Are LA’s Neighborhood Council Elections Worth the Price?

neighborhood council electionsIt’s Neighborhood Council election season in Los Angeles, a period of time that is marked by the perennial  debate within City Hall over the high cost of representative government and the challenge “Do Neighborhood Council elections matter?”

Elections are a Neighborhood Council’s most significant outreach opportunity, one that allows them to tell their story to their stakeholders, their potential candidates, the city as a whole, their neighborhood partners, and to City Hall. Most of all, it offers an opportunity to evaluate the past and to set a vision for the future.

LA’s City Charter calls on Neighborhood Councils to “Promote more citizen participation in government and make government more responsive to local needs,” a mandate that is best fulfilled with robust elections.

Simply positioning Neighborhood Council elections as an outreach event results in a firm “Yes, Neighborhood Council Elections matter!”

Elections also offer Neighborhood Councils an opportunity to “check their attitude,” a phrase used by airline pilots during landing who refer to their relationship to the ground as “attitude.” Pilots who want to avoid crashes will repeatedly “check their attitude.”

Neighborhood Councils who embrace robust and contested elections have an opportunity to revisit their story, their mission, and their relationship with the community.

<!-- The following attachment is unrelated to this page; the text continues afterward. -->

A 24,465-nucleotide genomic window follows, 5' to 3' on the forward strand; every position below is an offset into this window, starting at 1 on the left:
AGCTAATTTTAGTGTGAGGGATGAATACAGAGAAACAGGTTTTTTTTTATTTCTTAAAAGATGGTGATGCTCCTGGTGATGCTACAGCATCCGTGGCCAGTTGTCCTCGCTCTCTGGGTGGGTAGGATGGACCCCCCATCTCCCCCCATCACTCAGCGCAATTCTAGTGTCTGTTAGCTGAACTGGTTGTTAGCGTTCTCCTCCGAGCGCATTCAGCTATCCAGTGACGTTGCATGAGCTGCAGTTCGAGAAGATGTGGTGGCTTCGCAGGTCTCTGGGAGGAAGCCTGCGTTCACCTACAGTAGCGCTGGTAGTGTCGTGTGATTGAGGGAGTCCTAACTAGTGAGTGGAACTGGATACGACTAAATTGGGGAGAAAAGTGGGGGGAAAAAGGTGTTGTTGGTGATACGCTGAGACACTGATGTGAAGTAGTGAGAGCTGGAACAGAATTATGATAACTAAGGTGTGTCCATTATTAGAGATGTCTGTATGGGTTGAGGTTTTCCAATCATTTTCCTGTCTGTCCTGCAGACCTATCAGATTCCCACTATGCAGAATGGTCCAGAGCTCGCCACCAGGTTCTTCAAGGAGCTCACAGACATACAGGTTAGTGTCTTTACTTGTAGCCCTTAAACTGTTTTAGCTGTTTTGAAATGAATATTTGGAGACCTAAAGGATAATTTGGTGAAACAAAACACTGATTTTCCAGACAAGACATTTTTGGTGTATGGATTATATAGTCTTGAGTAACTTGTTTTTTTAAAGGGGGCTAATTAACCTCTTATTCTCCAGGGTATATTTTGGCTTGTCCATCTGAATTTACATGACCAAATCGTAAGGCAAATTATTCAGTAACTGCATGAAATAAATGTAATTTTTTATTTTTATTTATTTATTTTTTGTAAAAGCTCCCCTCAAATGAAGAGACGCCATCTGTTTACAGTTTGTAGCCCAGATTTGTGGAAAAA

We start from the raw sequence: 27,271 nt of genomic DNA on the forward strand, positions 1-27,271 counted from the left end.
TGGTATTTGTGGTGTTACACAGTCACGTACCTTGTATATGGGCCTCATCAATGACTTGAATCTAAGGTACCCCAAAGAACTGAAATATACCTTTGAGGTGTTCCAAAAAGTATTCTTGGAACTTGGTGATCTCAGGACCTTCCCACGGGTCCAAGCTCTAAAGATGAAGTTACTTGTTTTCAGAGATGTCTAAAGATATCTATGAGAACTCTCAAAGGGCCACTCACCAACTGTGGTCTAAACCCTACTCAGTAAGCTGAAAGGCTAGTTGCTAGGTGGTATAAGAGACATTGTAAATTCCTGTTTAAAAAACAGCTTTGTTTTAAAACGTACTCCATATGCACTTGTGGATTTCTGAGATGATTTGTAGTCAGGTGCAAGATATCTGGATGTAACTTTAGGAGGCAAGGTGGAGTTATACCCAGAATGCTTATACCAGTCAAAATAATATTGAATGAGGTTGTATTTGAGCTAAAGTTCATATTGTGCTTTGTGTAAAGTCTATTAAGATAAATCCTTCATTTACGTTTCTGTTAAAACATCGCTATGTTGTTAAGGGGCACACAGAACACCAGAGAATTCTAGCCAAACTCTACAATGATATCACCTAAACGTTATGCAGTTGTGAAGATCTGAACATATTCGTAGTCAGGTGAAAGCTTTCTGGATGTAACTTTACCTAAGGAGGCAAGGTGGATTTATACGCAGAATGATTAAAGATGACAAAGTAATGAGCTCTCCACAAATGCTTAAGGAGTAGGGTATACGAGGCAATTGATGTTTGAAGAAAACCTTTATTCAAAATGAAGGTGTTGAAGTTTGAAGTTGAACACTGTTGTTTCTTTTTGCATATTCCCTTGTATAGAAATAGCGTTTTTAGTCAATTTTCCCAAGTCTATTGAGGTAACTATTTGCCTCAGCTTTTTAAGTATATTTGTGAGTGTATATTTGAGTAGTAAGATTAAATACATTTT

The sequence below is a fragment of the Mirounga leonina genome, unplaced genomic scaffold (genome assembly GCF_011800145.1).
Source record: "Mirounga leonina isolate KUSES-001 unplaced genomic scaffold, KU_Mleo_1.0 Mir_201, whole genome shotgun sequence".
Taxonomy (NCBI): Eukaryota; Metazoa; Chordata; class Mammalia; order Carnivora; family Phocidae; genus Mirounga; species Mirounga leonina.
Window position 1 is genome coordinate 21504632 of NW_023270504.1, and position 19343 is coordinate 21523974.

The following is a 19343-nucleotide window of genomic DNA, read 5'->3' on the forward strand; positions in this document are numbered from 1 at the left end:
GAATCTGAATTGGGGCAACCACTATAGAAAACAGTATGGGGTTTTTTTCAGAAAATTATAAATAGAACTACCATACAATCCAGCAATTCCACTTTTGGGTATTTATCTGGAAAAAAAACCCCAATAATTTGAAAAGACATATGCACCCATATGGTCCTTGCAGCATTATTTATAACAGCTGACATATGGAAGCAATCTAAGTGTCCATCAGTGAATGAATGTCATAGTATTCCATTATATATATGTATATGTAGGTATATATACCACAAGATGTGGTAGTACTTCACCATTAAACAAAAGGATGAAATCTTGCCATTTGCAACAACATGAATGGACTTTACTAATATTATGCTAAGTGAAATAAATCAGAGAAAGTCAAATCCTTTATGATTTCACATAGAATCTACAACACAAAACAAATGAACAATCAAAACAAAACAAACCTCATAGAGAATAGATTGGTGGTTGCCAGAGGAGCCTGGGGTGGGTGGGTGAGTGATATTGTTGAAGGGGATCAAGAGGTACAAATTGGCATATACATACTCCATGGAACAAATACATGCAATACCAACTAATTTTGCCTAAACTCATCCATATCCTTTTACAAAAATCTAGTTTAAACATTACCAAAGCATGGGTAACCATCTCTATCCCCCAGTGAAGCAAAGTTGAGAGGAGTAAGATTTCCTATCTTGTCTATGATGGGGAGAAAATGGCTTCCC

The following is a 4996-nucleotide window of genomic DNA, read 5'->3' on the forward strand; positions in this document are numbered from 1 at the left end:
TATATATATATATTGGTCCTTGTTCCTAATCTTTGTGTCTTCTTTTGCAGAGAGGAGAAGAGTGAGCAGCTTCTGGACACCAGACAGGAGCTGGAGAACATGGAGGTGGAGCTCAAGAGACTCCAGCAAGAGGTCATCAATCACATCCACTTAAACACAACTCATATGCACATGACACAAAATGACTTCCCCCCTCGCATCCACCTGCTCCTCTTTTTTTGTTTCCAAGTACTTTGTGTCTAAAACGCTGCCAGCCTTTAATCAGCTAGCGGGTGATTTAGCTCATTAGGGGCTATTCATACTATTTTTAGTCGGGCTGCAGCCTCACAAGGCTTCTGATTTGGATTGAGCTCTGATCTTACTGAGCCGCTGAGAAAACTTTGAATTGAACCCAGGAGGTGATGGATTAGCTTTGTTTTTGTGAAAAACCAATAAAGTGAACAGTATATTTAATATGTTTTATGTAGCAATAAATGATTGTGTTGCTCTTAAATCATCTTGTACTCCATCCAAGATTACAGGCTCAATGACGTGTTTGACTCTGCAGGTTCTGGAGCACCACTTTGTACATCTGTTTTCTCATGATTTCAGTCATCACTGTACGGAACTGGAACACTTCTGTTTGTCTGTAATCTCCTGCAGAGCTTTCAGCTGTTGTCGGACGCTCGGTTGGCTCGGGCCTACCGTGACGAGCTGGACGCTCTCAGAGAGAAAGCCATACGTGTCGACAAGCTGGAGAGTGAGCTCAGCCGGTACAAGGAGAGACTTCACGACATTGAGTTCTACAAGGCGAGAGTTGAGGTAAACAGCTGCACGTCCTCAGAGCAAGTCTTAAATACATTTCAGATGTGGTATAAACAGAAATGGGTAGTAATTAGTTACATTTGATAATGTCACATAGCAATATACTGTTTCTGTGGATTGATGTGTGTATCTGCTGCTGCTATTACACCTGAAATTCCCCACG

Again, if Neighborhood Council Elections were evaluated simply on their ability to “check a council’s attitude,” the result would be “Yes, Neighborhood Council elections matter!”

Elections are a Neighborhood Council’s opportunity to connect with City Hall by engaging the community in a dialogue on the issues that matter to the people, whether they are voters or candidates.

City Hall’s commitment to responding to local needs is contingent on participation from the community. Candidates who can clearly address the issues that motivate them to run will give stakeholders a clear opportunity to communicate their priorities and their values.

This alone makes Neighborhood Council elections a worthwhile endeavor and the result is a clear “Yes, Neighborhood Council elections matter.”

Neighborhood Councils were created in response to local dissatisfaction with the delivery of city services and they came as part of a commitment to engage the people of LA with City Hall.

To that end, Neighborhood Council elections matter most to City Hall because, without them, City Hall’s commitment to involving the people in an open and participatory government is broken.

City Hall’s commitment to the people, as codified in the City Charter, is priceless. As a result, Neighborhood Council elections matter and they are worth the price.

Stephen Box
CityWatch LA

Posted: Tuesday, 12 June 2012

Comments

  1. JoeWeinstein says

    The essence of genuine participation in public decisions is not popularity contests among a comparatively few candidate special decision-makers.  Instead, it’s actually making decisions – whether for a neighborhood or for the city. 

    Elections of officers – whether on the neighborhood level or city-wide – is at best a needlessly costly and indirect way to ensure that a relatively few folk – the ‘winners’ – might participate in the real business of government:  making public decisions.  Instead of costly popularity contests to decide a few ‘winners’,  why not just give all interested folks turns in deliberating on and then making the decisions?    

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